Still, Brown got the nod again.

“It’s a great honor and we take it very seriously,” Brown said.

Irad Ortiz Jr. won his first Eclipse as the top jockey, keeping the award in the family — his younger brother, Jose Ortiz, won last year.

“I want to dedicate this trophy to a very special person,” Irad Ortiz said. “My brother dedicated to me last year, and I want to dedicate it to him. Love you bro.”

Other Eclipse winners included Weston Hamilton (apprentice jockey), Jaywalk (2-year-old filly), Game Winner (2-year-old male), Unique Bella (older dirt female), Roy H (male sprinter), Shamrock Rose (female sprinter), Stormy Liberal (male turf horse), Sistercharlie (female turf horse), Zenjabeel (steeplechase horse) and John D. Gunther (top breeder).

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This photo provided by Amazon shows Andrea Kremer, left, and Hannah Storm posing for a portrait at Pier 59 studios on Sept. 21, 2018, in New York. Hannah Storm and Andrea Kremer had so much fun in their first season calling NFL games on Amazon Prime that they are coming back for an encore. Amazon announced Thursday, Jan. 24, 2019, that the veteran announcing duo will return next season to call the Thursday night package on Amazon’s prime video service.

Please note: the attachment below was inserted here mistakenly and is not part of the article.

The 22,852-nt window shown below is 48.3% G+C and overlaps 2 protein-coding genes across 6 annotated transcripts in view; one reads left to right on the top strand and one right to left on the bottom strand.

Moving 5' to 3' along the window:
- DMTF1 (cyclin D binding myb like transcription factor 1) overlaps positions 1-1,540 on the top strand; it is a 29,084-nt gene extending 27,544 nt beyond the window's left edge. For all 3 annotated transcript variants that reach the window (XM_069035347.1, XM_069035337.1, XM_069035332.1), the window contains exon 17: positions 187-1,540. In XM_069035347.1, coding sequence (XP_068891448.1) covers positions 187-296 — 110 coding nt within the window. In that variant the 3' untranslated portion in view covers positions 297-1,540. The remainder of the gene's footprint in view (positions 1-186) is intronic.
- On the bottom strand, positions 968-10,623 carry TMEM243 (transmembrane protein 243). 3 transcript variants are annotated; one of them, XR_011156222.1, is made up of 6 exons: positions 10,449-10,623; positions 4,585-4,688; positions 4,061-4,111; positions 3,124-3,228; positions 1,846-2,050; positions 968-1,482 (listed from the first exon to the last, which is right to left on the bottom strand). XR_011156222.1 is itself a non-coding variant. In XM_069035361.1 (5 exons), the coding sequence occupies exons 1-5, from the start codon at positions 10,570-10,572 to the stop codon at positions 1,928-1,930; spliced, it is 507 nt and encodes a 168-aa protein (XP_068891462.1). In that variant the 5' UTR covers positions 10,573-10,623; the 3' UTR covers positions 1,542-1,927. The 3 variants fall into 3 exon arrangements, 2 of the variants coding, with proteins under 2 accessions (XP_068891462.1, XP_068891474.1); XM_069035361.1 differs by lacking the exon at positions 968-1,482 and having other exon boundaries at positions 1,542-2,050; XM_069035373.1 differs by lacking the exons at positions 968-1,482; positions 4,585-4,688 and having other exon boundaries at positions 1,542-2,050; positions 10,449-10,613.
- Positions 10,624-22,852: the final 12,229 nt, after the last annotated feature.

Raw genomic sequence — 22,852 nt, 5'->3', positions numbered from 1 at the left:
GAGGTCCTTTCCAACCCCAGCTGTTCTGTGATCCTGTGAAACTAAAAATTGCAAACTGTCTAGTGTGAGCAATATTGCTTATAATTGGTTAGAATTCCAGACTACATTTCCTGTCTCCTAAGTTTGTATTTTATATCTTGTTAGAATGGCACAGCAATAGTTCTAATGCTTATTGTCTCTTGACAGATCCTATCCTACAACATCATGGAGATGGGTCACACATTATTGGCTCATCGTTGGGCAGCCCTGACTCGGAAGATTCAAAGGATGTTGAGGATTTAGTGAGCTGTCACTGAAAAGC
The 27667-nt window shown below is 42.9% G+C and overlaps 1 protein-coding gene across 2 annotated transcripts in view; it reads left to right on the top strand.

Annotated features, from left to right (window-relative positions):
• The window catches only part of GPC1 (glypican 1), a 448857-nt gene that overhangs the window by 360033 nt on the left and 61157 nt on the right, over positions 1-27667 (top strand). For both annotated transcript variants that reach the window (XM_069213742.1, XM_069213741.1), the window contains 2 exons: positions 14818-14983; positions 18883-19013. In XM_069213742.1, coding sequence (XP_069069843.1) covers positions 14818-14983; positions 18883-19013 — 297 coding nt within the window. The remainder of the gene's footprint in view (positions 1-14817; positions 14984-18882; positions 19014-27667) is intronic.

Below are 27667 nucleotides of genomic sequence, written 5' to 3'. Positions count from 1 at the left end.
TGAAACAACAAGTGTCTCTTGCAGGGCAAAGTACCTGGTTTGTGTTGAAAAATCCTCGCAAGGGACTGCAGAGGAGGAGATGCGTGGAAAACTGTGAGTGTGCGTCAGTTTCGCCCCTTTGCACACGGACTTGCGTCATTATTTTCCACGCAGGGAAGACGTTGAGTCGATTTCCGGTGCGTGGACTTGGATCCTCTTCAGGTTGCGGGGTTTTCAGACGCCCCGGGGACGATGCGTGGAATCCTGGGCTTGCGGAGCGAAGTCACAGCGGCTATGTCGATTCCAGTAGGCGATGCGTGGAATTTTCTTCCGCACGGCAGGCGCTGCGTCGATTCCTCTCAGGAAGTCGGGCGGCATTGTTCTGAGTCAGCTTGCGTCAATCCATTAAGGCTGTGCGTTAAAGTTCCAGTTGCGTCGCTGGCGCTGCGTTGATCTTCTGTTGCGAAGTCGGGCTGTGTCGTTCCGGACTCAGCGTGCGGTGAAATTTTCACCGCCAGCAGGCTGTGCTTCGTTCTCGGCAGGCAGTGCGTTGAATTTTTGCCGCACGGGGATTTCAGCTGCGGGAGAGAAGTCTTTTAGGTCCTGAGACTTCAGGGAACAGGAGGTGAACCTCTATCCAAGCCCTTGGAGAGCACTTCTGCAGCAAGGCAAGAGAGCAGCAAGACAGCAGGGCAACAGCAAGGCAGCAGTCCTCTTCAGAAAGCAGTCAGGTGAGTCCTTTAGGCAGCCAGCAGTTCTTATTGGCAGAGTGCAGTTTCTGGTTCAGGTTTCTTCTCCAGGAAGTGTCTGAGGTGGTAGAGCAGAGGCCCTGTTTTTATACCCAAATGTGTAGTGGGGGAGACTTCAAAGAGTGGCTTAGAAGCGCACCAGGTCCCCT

(Amazon via AP)
https://www.sunburynews.com/wp-content/uploads/sites/48/2019/02/web1_122195214-de131de4240f4890873ac4951c37a415.jpgThis photo provided by Amazon shows Andrea Kremer, left, and Hannah Storm posing for a portrait at Pier 59 studios on Sept. 21, 2018, in New York. Hannah Storm and Andrea Kremer had so much fun in their first season calling NFL games on Amazon Prime that they are coming back for an encore. Amazon announced Thursday, Jan. 24, 2019, that the veteran announcing duo will return next season to call the Thursday night package on Amazon’s prime video service.
(Amazon via AP)
NEWS & VIEWS

Staff & Wire Reports